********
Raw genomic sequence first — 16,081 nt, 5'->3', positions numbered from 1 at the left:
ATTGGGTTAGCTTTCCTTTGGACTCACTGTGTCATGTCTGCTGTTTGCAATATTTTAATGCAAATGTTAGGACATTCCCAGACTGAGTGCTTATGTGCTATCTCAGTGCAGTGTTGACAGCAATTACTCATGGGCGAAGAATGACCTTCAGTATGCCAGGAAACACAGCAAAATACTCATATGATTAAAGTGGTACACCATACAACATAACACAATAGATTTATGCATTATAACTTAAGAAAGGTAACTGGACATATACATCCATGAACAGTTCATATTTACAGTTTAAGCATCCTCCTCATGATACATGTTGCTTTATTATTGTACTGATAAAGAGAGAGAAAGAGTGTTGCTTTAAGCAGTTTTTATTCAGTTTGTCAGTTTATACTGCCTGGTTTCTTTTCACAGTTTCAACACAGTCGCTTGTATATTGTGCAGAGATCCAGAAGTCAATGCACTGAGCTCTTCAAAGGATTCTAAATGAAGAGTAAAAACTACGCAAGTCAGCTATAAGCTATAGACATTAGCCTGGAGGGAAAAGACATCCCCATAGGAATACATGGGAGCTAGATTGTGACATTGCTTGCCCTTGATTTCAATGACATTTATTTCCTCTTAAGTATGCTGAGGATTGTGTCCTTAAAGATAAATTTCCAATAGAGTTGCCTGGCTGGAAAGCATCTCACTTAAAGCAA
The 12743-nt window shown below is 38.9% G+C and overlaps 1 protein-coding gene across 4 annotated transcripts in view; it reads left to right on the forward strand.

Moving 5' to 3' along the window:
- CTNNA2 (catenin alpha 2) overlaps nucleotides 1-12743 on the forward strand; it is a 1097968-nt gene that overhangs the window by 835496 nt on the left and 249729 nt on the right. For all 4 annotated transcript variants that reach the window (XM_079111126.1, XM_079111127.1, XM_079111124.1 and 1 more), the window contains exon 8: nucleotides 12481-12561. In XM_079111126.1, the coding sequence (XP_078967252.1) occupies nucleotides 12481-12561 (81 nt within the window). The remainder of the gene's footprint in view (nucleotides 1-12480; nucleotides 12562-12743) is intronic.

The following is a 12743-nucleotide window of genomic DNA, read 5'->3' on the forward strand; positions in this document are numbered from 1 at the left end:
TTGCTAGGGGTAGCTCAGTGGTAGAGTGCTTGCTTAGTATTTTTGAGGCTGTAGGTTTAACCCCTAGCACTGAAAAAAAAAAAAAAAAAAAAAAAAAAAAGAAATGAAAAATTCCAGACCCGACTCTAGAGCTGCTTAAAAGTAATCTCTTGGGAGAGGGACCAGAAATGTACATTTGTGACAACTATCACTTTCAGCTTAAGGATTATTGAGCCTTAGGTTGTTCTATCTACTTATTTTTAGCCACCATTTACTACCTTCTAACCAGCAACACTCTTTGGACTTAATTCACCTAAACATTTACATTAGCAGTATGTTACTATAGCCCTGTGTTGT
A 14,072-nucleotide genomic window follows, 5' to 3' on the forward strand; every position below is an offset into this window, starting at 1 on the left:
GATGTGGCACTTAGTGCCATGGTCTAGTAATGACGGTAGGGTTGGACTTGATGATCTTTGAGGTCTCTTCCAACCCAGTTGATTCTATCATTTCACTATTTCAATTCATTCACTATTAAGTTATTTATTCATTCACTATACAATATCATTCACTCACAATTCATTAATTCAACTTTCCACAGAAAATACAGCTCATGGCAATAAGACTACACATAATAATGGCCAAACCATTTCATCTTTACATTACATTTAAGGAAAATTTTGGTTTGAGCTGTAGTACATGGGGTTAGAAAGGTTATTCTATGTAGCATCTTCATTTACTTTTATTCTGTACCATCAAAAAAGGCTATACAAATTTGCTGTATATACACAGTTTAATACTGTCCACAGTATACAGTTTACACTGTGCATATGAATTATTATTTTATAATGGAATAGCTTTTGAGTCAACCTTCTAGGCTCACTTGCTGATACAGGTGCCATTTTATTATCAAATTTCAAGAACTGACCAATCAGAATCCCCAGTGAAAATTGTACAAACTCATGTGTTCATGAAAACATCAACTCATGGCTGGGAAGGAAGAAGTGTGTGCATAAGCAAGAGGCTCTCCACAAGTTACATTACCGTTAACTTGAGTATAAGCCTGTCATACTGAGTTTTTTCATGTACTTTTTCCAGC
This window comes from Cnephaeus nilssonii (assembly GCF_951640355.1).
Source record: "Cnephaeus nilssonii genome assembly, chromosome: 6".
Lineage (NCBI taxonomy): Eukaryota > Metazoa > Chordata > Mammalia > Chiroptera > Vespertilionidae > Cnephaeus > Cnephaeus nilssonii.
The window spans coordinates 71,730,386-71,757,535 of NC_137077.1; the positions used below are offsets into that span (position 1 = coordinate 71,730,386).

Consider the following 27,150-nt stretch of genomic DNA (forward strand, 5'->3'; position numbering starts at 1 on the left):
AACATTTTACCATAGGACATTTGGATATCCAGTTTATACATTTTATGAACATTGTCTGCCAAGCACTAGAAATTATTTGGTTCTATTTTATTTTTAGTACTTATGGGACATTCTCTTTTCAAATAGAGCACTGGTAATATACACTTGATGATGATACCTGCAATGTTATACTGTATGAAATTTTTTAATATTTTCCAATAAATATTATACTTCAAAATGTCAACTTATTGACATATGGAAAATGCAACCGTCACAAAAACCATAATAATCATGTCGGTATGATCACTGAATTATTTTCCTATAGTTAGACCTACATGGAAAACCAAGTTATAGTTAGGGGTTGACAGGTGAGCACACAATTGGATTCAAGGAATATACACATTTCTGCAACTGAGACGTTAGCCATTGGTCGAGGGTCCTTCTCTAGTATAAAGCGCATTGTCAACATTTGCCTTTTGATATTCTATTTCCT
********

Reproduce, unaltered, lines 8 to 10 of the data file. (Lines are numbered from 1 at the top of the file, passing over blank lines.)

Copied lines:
A 14,072-nucleotide genomic window follows, 5' to 3' on the forward strand; every position below is an offset into this window, starting at 1 on the left:
GATGTGGCACTTAGTGCCATGGTCTAGTAATGACGGTAGGGTTGGACTTGATGATCTTTGAGGTCTCTTCCAACCCAGTTGATTCTATCATTTCACTATTTCAATTCATTCACTATTAAGTTATTTATTCATTCACTATACAATATCATTCACTCACAATTCATTAATTCAACTTTCCACAGAAAATACAGCTCATGGCAATAAGACTACACATAATAATGGCCAAACCATTTCATCTTTACATTACATTTAAGGAAAATTTTGGTTTGAGCTGTAGTACATGGGGTTAGAAAGGTTATTCTATGTAGCATCTTCATTTACTTTTATTCTGTACCATCAAAAAAGGCTATACAAATTTGCTGTATATACACAGTTTAATACTGTCCACAGTATACAGTTTACACTGTGCATATGAATTATTATTTTATAATGGAATAGCTTTTGAGTCAACCTTCTAGGCTCACTTGCTGATACAGGTGCCATTTTATTATCAAATTTCAAGAACTGACCAATCAGAATCCCCAGTGAAAATTGTACAAACTCATGTGTTCATGAAAACATCAACTCATGGCTGGGAAGGAAGAAGTGTGTGCATAAGCAAGAGGCTCTCCACAAGTTACATTACCGTTAACTTGAGTATAAGCCTGTCATACTGAGTTTTTTCATGTACTTTTTCCAGC
This window comes from Cnephaeus nilssonii (assembly GCF_951640355.1).